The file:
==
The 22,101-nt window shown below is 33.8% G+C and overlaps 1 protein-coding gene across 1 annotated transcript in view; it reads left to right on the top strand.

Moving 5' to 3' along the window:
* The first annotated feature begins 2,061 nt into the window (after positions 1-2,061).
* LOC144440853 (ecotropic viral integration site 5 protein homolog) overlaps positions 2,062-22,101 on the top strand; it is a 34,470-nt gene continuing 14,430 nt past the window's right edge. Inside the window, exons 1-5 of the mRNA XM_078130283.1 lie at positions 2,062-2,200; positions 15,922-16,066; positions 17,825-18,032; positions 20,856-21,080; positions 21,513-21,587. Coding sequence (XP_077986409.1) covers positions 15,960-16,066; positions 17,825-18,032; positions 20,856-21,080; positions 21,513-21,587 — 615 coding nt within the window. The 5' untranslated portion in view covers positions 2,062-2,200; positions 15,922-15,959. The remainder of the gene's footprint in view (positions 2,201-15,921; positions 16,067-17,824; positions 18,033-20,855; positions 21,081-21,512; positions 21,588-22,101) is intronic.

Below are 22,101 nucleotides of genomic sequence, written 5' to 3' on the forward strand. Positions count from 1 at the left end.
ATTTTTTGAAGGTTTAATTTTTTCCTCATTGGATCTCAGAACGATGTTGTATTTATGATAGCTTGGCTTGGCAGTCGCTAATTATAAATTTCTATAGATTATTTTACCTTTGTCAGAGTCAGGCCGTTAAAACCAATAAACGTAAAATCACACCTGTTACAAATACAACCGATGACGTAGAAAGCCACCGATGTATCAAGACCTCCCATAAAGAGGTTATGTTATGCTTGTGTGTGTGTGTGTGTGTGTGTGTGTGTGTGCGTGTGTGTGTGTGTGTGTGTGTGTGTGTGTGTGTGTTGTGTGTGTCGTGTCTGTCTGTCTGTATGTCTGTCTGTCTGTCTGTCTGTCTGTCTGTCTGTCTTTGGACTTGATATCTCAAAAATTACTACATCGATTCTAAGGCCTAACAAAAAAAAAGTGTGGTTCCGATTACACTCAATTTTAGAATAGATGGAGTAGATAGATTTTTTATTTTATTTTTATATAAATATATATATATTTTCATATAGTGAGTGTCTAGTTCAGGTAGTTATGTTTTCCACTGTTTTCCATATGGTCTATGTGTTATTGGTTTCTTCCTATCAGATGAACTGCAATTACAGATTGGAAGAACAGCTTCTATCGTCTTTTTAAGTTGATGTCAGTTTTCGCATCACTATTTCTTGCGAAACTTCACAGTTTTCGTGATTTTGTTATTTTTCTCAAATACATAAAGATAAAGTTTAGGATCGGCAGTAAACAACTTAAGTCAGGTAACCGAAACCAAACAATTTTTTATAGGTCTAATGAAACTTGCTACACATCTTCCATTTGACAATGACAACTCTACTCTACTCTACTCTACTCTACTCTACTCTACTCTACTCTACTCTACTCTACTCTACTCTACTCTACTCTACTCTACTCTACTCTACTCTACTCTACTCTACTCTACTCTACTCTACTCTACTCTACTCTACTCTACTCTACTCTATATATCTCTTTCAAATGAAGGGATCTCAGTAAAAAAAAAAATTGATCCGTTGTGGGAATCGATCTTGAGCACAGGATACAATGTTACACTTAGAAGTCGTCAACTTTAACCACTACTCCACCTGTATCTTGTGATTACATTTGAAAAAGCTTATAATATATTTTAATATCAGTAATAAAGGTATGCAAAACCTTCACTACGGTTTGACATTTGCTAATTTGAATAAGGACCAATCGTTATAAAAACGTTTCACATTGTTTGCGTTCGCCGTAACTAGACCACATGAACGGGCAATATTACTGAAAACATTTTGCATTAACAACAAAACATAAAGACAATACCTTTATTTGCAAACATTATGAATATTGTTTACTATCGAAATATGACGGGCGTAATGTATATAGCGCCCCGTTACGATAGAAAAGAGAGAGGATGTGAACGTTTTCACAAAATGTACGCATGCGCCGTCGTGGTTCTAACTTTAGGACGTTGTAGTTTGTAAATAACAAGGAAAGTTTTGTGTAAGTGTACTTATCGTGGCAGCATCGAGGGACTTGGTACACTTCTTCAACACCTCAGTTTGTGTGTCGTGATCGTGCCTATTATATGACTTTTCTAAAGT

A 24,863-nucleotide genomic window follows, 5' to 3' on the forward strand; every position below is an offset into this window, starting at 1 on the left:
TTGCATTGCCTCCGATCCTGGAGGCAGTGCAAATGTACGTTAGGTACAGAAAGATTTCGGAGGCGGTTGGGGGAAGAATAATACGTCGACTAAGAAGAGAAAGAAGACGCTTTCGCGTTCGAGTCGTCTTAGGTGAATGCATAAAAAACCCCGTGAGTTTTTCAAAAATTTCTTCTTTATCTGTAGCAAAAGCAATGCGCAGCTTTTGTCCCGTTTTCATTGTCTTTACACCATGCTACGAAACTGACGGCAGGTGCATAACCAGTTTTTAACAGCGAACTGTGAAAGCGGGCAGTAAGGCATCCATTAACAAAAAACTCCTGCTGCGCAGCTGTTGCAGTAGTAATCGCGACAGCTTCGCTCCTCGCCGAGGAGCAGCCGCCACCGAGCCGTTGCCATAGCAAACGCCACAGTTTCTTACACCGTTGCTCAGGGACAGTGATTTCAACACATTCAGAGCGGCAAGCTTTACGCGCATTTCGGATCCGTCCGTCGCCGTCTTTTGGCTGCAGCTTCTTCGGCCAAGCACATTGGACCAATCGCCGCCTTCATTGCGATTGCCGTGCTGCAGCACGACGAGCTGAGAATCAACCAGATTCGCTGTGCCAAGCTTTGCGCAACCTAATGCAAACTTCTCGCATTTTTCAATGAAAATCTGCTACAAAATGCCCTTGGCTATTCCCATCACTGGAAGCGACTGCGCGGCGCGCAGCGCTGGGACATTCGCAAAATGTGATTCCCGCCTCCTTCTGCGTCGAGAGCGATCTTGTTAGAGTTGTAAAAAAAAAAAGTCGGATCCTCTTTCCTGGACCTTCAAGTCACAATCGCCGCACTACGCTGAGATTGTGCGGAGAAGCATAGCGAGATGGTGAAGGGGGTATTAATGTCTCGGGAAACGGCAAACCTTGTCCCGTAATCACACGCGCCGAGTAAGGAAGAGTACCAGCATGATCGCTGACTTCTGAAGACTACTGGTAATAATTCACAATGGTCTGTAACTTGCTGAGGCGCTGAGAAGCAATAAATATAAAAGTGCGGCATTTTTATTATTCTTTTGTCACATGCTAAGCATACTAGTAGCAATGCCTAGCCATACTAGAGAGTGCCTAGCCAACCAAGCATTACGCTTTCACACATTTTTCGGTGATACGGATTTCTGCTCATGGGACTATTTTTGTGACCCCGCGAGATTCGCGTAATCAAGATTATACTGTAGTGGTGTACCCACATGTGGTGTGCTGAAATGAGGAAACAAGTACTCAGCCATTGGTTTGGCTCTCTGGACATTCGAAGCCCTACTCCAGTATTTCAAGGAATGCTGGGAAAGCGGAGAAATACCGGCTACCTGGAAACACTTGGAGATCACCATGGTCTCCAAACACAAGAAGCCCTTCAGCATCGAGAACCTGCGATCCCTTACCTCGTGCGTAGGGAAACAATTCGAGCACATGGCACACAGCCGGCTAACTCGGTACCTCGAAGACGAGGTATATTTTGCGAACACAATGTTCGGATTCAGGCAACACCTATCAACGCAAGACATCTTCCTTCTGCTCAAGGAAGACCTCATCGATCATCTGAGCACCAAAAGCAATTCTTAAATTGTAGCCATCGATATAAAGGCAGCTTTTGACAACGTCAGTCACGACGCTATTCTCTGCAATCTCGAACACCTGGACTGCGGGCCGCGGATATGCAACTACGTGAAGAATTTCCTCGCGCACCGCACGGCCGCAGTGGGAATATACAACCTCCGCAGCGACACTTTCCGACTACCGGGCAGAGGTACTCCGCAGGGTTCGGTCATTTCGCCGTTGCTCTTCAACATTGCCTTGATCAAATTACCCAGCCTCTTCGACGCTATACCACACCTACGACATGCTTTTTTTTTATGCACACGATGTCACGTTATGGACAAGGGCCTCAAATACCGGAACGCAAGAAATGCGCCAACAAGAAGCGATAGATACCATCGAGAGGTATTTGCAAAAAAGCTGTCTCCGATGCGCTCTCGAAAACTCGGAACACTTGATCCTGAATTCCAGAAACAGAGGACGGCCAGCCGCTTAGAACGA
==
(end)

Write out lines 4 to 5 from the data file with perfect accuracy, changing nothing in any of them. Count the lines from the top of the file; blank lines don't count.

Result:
* LOC144440853 (ecotropic viral integration site 5 protein homolog) overlaps positions 2,062-22,101 on the top strand; it is a 34,470-nt gene continuing 14,430 nt past the window's right edge. Inside the window, exons 1-5 of the mRNA XM_078130283.1 lie at positions 2,062-2,200; positions 15,922-16,066; positions 17,825-18,032; positions 20,856-21,080; positions 21,513-21,587. Coding sequence (XP_077986409.1) covers positions 15,960-16,066; positions 17,825-18,032; positions 20,856-21,080; positions 21,513-21,587 — 615 coding nt within the window. The 5' untranslated portion in view covers positions 2,062-2,200; positions 15,922-15,959. The remainder of the gene's footprint in view (positions 2,201-15,921; positions 16,067-17,824; positions 18,033-20,855; positions 21,081-21,512; positions 21,588-22,101) is intronic.

Below are 22,101 nucleotides of genomic sequence, written 5' to 3' on the forward strand. Positions count from 1 at the left end.